According to the World Health Organization, measles has been officially eradicated in the Americas — that's all countries in North, Central and South America, from Canada to Chile. That makes the Americas the first region in the world without any endemic cases of what was once considered one of the world's most infectious diseases.

Prior to the introduction of the measles vaccine in 1963, hundreds of thousands of people in the United States contracted the disease every year. In fact, a 1954 scientific review of measles in the U.S. published in the American Journal of Medical Sciences concluded that contracting measles was "as inevitable as death and taxes."

Graph showing measles infections in the U.S. over time Measles cases reported in the U.S. before and after the introduction of the measles vaccine. (Photo: Wikimedia Commons)

But all of that drastically changed with the development of the measles vaccine. Thanks to herd immunity — which means that at least 90 to 95 percent of the population is vaccinated — there has not been an endemic case of the disease in the Americas since 2002 in Venezuela. The U.S. has been declared measles-free since 2000.

But wait, weren't there just cases of measles reported in California a few years ago? Even though the disease has been eradicated from an area, it doesn't mean there are no reported cases; it means that those infections didn't originate in that area.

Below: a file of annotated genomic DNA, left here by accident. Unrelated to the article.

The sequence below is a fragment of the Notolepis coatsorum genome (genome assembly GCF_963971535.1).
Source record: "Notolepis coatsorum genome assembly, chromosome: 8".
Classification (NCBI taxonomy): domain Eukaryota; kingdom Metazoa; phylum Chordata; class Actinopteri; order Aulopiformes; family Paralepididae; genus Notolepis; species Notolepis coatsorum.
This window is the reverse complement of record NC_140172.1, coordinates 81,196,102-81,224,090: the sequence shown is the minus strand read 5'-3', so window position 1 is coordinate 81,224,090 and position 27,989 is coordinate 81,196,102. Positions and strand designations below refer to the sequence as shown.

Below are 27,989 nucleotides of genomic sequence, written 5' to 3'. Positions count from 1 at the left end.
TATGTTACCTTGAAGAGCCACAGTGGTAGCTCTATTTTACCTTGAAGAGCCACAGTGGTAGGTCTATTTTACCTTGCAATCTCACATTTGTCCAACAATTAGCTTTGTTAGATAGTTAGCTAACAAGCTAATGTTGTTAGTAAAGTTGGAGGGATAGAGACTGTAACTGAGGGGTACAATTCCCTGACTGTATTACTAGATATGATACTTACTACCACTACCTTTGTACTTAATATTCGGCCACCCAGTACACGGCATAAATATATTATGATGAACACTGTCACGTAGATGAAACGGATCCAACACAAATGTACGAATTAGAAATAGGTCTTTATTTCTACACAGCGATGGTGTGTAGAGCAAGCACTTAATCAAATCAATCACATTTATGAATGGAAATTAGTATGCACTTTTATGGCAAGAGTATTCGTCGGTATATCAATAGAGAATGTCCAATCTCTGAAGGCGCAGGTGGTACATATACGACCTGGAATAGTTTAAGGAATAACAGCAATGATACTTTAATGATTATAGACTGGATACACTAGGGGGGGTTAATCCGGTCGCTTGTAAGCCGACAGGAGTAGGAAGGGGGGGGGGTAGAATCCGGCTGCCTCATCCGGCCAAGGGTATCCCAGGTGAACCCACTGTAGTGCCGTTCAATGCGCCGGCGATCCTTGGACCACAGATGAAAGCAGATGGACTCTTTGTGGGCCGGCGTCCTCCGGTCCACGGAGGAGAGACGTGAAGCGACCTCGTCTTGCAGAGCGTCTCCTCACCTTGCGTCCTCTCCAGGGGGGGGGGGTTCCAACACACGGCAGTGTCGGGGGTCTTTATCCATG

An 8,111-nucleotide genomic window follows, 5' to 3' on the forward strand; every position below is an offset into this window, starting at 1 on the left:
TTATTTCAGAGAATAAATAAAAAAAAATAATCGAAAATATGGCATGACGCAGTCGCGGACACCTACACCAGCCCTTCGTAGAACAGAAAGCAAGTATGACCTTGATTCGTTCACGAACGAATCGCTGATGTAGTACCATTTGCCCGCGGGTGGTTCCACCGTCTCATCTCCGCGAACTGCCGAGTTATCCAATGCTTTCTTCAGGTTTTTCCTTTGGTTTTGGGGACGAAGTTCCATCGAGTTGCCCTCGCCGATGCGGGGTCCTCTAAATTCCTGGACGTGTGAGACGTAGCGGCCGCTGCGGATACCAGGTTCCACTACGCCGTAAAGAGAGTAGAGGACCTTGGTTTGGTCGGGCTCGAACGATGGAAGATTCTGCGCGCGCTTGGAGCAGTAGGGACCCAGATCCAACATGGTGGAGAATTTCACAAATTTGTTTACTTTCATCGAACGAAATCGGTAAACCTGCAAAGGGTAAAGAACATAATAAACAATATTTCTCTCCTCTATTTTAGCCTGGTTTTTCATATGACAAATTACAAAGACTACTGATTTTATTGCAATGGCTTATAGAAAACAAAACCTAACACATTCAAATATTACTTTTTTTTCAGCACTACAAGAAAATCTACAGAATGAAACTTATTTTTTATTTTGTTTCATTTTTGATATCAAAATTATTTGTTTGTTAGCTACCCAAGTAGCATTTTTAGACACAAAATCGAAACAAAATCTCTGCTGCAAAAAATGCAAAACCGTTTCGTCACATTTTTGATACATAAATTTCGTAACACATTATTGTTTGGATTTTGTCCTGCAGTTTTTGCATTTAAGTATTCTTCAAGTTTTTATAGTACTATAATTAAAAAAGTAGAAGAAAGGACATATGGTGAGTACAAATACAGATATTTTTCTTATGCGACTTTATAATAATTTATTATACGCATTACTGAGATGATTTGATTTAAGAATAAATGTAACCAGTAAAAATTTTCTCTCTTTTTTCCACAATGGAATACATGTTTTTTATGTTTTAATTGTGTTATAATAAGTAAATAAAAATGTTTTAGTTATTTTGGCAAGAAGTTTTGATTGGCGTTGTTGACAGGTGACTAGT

In the U.S., there are roughly 54 cases of measles diagnosed every year, but they all originate in other countries and are brought into the U.S. according to the Centers for Disease Control and Prevention. If a case is imported near an area where there are lower levels of herd immunity, the disease can still spread in local populations. That's what happened during the measles outbreak that originated in Disneyland in 2014.

That's why herd immunity and vaccinations are so important, even now. There are segments of the population that cannot be vaccinated, such as newborn babies and young children with autoimmune diseases or those who are undergoing chemotherapy. For these children, contracting measles would be a death sentence. But they are protected when the rest of the population gets vaccinated and keeps the disease at bay.

Considering that measles is still responsible for about 314 deaths every day around the world, it's important that we all continue to stay educated — and protected — until the whole world can be declared measles-free.